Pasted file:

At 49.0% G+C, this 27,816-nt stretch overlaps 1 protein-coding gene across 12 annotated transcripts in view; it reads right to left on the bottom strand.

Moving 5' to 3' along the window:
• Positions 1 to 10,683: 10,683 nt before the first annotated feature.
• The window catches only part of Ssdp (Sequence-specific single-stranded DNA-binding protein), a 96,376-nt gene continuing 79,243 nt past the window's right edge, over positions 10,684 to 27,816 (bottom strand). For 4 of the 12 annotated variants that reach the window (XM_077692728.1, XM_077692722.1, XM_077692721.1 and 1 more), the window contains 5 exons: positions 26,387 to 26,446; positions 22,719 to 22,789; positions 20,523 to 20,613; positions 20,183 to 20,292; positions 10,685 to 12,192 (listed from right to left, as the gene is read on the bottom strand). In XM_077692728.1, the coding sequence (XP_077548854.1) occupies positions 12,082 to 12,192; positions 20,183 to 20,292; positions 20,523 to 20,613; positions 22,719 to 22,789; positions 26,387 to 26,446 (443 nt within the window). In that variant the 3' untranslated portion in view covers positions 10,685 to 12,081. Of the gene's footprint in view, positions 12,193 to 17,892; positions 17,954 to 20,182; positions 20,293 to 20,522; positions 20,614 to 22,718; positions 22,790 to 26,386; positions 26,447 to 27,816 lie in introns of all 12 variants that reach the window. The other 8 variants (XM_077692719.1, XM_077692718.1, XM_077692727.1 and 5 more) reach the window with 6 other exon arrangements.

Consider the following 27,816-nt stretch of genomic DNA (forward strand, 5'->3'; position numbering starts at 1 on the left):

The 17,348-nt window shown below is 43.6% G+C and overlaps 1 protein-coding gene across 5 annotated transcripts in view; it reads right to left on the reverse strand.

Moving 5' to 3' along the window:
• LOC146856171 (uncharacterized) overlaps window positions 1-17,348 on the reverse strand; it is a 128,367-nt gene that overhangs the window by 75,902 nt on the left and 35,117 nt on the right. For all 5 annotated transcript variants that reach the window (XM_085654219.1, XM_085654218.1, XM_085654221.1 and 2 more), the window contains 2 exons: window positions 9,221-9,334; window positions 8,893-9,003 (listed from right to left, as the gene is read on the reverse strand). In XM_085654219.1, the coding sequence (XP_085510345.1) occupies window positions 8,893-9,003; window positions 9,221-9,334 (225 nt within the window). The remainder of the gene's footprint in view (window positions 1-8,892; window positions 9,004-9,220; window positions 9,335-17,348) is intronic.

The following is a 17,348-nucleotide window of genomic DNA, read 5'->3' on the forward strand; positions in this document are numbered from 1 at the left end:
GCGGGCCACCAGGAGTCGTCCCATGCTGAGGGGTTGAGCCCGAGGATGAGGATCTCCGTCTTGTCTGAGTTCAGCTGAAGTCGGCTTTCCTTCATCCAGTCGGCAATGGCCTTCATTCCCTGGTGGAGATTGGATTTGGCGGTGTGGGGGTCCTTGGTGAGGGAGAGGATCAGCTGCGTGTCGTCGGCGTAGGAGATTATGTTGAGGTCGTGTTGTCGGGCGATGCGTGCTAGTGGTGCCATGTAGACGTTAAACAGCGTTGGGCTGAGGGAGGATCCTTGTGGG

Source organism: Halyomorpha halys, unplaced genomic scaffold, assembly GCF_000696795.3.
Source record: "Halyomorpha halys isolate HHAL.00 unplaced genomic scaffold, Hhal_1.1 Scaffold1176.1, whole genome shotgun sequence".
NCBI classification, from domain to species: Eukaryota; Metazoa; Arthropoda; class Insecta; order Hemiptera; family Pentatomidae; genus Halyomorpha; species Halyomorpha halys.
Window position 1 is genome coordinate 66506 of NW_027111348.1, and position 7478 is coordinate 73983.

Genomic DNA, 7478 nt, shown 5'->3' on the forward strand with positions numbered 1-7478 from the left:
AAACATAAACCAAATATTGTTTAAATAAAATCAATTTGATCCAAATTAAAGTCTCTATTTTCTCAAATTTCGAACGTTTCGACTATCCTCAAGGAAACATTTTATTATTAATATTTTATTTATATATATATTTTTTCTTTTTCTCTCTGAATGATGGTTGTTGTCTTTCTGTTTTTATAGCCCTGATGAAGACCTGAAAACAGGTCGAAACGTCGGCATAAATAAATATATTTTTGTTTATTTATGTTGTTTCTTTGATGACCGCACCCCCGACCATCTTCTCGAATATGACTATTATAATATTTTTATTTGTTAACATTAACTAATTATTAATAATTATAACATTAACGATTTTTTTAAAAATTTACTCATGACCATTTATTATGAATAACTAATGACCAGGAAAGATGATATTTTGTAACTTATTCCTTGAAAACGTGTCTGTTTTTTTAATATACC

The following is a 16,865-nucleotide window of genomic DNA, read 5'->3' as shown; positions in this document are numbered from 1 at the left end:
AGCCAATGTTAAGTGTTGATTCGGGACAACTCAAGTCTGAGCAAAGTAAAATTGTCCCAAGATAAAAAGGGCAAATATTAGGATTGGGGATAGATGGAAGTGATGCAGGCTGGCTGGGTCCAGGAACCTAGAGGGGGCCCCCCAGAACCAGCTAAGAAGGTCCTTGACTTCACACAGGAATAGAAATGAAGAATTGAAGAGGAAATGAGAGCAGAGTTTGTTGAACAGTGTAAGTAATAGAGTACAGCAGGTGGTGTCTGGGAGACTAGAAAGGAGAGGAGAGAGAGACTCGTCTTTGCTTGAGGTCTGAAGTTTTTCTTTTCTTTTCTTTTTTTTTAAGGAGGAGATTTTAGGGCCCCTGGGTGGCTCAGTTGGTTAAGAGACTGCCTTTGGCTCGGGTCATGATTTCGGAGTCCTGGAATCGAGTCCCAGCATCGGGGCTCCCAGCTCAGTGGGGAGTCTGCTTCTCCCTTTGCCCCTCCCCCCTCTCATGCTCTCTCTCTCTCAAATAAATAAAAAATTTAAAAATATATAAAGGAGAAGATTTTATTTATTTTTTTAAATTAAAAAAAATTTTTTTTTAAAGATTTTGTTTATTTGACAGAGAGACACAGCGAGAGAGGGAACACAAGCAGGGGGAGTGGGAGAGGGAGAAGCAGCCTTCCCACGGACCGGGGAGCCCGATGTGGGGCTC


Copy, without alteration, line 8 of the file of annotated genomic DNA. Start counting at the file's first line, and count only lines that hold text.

• LOC146856171 (uncharacterized) overlaps window positions 1-17,348 on the reverse strand; it is a 128,367-nt gene that overhangs the window by 75,902 nt on the left and 35,117 nt on the right. For all 5 annotated transcript variants that reach the window (XM_085654219.1, XM_085654218.1, XM_085654221.1 and 2 more), the window contains 2 exons: window positions 9,221-9,334; window positions 8,893-9,003 (listed from right to left, as the gene is read on the reverse strand). In XM_085654219.1, the coding sequence (XP_085510345.1) occupies window positions 8,893-9,003; window positions 9,221-9,334 (225 nt within the window). The remainder of the gene's footprint in view (window positions 1-8,892; window positions 9,004-9,220; window positions 9,335-17,348) is intronic.